Literate Programming

August 10, 2010

I wrote this fourteen years ago:

When Donald Knuth invented literate programming, he designed very big
systems which included prettyprinting, macro processing and rudimentary
version control systems, among other features. Even the more modern
literate programming systems, which tend to be much smaller, include
such features as automatic indexing of code chunks and identifiers. But
the essence of literate programming is simply the rearranging of chunks
of code, from an order which is convenient for the programmer to an
order which is convenient for the compiler.

Described below is a complete literate programming system which is
implemented in a dozen and a half lines of awk. It has almost no
features. Input files consist of text, which is ignored, and chunks of
code, which are rearranged as indicated by the programmer. This
document is itself a literate program.

The form of the input file is very simple. Code chunks are introduced
by a line beginning with double less-than signs and ending with double
greater-than signs and an equals sign; there may be no white space at
the beginning or end of the line. Code chunks are referenced on any
line within another code chunk by surrounding the name of the chunk,
which must exactly match the name given on the definition line, with
double less-than and greater-than signs; there may be only one reference
per line. A code chunk ends at the first blank line following its
beginning, or at the end of the file, whichever comes sooner.

The action of the essential literate programming system is to read an
input file, expand a root chunk named "*", and write the expanded file
to standard output; that is, it performs the functions of the tangle
program of most other literate programming systems. The program looks
like this:

<<read input and store chunks>>
END { <<output tangled file>> }
<<recursively tangle a chunk>>

Reading the input file is simple. Lines are read and ignored until a
chunk definition line is seen. Then, all of the following non-blank
lines are saved. After the end of a chunk, lines are again read and
ignored until the next chunk definition line is seen.

<<read input and store chunks>>=
/^<<.+>>=$/ {
    name = substr($0, 3, length($0) - 5)
    while (getline > 0) {
        if (length($0) == 0) next
        chunk[name, ++count[name]] = $0 } }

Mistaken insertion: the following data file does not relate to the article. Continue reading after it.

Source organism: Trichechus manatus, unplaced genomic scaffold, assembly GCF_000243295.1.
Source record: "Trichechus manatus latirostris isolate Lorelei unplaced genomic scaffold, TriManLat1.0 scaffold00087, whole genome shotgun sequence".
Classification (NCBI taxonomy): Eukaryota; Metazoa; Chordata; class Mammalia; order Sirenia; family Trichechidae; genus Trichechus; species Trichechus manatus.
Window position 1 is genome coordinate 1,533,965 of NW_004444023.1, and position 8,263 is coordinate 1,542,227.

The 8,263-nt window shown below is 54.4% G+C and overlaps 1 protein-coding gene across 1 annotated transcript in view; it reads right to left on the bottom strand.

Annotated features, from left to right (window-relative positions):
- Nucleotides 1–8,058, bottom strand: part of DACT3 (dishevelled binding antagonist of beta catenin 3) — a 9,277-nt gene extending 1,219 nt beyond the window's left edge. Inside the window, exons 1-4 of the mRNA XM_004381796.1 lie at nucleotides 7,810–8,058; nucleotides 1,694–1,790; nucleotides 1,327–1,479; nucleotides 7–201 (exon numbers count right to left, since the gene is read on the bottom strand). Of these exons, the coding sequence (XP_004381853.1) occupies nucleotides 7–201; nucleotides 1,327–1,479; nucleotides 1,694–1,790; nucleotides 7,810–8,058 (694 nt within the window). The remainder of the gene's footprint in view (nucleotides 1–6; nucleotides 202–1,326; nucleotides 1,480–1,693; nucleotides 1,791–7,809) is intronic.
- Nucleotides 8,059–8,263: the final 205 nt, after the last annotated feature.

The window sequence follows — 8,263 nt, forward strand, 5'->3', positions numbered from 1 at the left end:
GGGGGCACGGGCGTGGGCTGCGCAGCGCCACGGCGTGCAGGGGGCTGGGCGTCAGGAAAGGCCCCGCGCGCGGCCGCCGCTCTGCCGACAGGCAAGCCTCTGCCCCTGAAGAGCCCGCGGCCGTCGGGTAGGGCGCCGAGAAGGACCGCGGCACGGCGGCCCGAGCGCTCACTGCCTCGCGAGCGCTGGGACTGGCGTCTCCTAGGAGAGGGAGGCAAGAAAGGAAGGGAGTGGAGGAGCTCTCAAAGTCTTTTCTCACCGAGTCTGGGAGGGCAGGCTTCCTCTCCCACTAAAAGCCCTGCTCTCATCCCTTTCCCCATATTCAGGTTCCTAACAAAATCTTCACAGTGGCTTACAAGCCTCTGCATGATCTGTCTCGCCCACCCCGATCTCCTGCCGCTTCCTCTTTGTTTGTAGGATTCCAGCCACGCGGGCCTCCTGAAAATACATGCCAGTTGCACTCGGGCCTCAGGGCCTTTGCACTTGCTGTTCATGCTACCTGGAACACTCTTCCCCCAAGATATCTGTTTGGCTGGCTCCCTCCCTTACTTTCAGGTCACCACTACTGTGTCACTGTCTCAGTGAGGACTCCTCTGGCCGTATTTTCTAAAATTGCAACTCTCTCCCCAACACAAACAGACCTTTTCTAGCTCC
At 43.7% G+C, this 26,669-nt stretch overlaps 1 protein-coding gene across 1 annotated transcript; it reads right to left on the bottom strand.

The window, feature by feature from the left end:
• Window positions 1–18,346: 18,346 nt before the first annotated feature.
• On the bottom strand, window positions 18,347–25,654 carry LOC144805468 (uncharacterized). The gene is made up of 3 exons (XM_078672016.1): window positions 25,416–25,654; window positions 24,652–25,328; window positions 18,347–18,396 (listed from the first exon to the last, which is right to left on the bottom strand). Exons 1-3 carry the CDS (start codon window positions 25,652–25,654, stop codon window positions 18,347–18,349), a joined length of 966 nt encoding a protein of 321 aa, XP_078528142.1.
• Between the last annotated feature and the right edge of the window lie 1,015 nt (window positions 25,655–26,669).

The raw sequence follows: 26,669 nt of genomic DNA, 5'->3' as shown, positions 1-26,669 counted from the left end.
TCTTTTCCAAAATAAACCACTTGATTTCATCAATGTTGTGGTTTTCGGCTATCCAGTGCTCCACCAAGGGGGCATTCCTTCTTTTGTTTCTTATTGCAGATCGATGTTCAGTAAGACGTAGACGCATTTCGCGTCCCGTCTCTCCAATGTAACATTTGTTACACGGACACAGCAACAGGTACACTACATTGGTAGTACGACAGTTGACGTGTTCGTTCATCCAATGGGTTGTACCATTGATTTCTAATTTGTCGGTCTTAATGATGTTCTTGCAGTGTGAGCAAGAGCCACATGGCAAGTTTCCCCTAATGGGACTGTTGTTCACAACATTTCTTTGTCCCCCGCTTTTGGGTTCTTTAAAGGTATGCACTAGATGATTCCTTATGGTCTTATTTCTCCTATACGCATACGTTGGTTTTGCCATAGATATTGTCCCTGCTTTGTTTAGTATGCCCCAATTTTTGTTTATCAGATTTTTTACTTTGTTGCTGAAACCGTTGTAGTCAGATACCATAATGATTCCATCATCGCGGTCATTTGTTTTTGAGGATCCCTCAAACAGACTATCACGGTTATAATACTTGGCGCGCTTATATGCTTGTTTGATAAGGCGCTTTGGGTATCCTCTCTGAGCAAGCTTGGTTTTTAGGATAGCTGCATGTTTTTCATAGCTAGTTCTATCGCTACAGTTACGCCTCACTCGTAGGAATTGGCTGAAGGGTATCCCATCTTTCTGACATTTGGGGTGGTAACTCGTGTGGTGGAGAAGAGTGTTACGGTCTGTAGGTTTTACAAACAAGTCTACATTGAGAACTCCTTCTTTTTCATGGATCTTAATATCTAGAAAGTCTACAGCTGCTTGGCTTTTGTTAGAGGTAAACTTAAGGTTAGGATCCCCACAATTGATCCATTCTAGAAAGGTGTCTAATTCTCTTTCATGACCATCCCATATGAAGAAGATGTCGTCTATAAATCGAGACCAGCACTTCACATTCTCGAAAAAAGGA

It is necessary that the tangled output file preserve the indentation of
the input, so that code included by reference is aligned at the same
relative level of indentation as the reference itself. Function tangle
takes two arguments: a chunk name to expand and a string containing the
necessary white space to be prepended to each output line. Whenever
tangle sees a code reference, it calls itself recursively to include the
referenced code.

<<recursively tangle a chunk>>=
function tangle(name, prefix,    i, tag, suffix) {
    for (i = 1; i <= count[name]; i++) {
        if (i == 2) gsub(/[^ \t]/, " ", prefix)
        if (match(chunk[name,i], /<<.+>>/)) {
            tag = substr(chunk[name,i], RSTART + 2, RLENGTH - 4)
            if (tag in count) {
                suffix = substr(chunk[name,i], RSTART + RLENGTH)
                tangle(tag, prefix substr(chunk[name,i], 1, RSTART - 1))
                printf "%s", suffix }
            else printf "%s%s", prefix, chunk[name,i] }
        else printf "%s%s", prefix, chunk[name,i]
        if (i < count[name]) printf "\n" } }

Basically, tangle encodes a depth-first search through the chunk-call
graph, replacing each reference to a chunk with the text of the chunk.
Keeping prefixes and suffixes straight adds some complication. Newlines
are never printed at the end of a chunk, so that the suffix of the
calling chunk can be printed. Likewise, that portion of an input line
which precedes a chunk reference is passed to the lower-level chunk as
part of the prefix, so it is printed at the beginning of the first line
of the lower-level chunk.

To write the output, all that is necessary is to start the recursive
process of tangling the file by tangling the "*" chunk with no prefix.
A printf adds the newline that ends the "*" chunk.